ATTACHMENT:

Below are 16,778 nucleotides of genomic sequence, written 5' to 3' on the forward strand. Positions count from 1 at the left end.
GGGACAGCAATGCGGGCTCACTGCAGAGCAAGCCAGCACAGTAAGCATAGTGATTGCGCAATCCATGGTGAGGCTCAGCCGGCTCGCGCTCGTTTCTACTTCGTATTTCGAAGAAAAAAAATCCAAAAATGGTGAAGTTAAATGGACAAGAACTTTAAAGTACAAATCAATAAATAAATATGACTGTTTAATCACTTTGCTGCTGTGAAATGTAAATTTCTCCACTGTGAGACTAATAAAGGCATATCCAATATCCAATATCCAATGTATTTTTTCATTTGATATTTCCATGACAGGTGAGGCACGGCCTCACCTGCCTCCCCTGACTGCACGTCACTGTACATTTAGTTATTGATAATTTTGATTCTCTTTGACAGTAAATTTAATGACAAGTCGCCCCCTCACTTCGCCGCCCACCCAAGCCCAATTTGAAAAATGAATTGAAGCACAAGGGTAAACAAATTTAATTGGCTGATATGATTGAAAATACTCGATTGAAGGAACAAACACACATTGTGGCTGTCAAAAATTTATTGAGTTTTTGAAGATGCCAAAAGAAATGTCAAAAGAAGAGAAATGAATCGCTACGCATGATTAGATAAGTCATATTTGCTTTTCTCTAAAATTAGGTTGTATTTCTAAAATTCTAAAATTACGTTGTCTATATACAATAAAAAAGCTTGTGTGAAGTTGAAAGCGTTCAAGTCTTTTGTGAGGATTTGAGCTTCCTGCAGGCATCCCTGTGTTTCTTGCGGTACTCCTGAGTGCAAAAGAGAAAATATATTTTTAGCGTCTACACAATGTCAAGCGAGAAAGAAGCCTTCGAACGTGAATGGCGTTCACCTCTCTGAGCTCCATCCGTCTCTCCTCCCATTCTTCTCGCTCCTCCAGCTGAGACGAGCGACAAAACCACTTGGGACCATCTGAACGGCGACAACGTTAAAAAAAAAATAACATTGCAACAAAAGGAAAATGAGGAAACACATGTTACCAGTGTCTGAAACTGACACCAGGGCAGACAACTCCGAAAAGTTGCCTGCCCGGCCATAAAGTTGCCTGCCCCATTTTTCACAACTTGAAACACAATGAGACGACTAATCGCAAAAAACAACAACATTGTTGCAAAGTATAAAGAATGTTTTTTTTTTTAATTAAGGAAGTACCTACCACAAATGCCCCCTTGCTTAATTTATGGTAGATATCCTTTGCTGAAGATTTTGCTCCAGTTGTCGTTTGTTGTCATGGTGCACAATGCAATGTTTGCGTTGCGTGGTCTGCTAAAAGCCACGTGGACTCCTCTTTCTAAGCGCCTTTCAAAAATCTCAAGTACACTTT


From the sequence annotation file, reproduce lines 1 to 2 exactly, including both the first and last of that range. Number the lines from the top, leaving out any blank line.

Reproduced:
Below are 16,778 nucleotides of genomic sequence, written 5' to 3' on the forward strand. Positions count from 1 at the left end.
GGGACAGCAATGCGGGCTCACTGCAGAGCAAGCCAGCACAGTAAGCATAGTGATTGCGCAATCCATGGTGAGGCTCAGCCGGCTCGCGCTCGTTTCTACTTCGTATTTCGAAGAAAAAAAATCCAAAAATGGTGAAGTTAAATGGACAAGAACTTTAAAGTACAAATCAATAAATAAATATGACTGTTTAATCACTTTGCTGCTGTGAAATGTAAATTTCTCCACTGTGAGACTAATAAAGGCATATCCAATATCCAATATCCAATGTATTTTTTCATTTGATATTTCCATGACAGGTGAGGCACGGCCTCACCTGCCTCCCCTGACTGCACGTCACTGTACATTTAGTTATTGATAATTTTGATTCTCTTTGACAGTAAATTTAATGACAAGTCGCCCCCTCACTTCGCCGCCCACCCAAGCCCAATTTGAAAAATGAATTGAAGCACAAGGGTAAACAAATTTAATTGGCTGATATGATTGAAAATACTCGATTGAAGGAACAAACACACATTGTGGCTGTCAAAAATTTATTGAGTTTTTGAAGATGCCAAAAGAAATGTCAAAAGAAGAGAAATGAATCGCTACGCATGATTAGATAAGTCATATTTGCTTTTCTCTAAAATTAGGTTGTATTTCTAAAATTCTAAAATTACGTTGTCTATATACAATAAAAAAGCTTGTGTGAAGTTGAAAGCGTTCAAGTCTTTTGTGAGGATTTGAGCTTCCTGCAGGCATCCCTGTGTTTCTTGCGGTACTCCTGAGTGCAAAAGAGAAAATATATTTTTAGCGTCTACACAATGTCAAGCGAGAAAGAAGCCTTCGAACGTGAATGGCGTTCACCTCTCTGAGCTCCATCCGTCTCTCCTCCCATTCTTCTCGCTCCTCCAGCTGAGACGAGCGACAAAACCACTTGGGACCATCTGAACGGCGACAACGTTAAAAAAAAAATAACATTGCAACAAAAGGAAAATGAGGAAACACATGTTACCAGTGTCTGAAACTGACACCAGGGCAGACAACTCCGAAAAGTTGCCTGCCCGGCCATAAAGTTGCCTGCCCCATTTTTCACAACTTGAAACACAATGAGACGACTAATCGCAAAAAACAACAACATTGTTGCAAAGTATAAAGAATGTTTTTTTTTTTAATTAAGGAAGTACCTACCACAAATGCCCCCTTGCTTAATTTATGGTAGATATCCTTTGCTGAAGATTTTGCTCCAGTTGTCGTTTGTTGTCATGGTGCACAATGCAATGTTTGCGTTGCGTGGTCTGCTAAAAGCCACGTGGACTCCTCTTTCTAAGCGCCTTTCAAAAATCTCAAGTACACTTT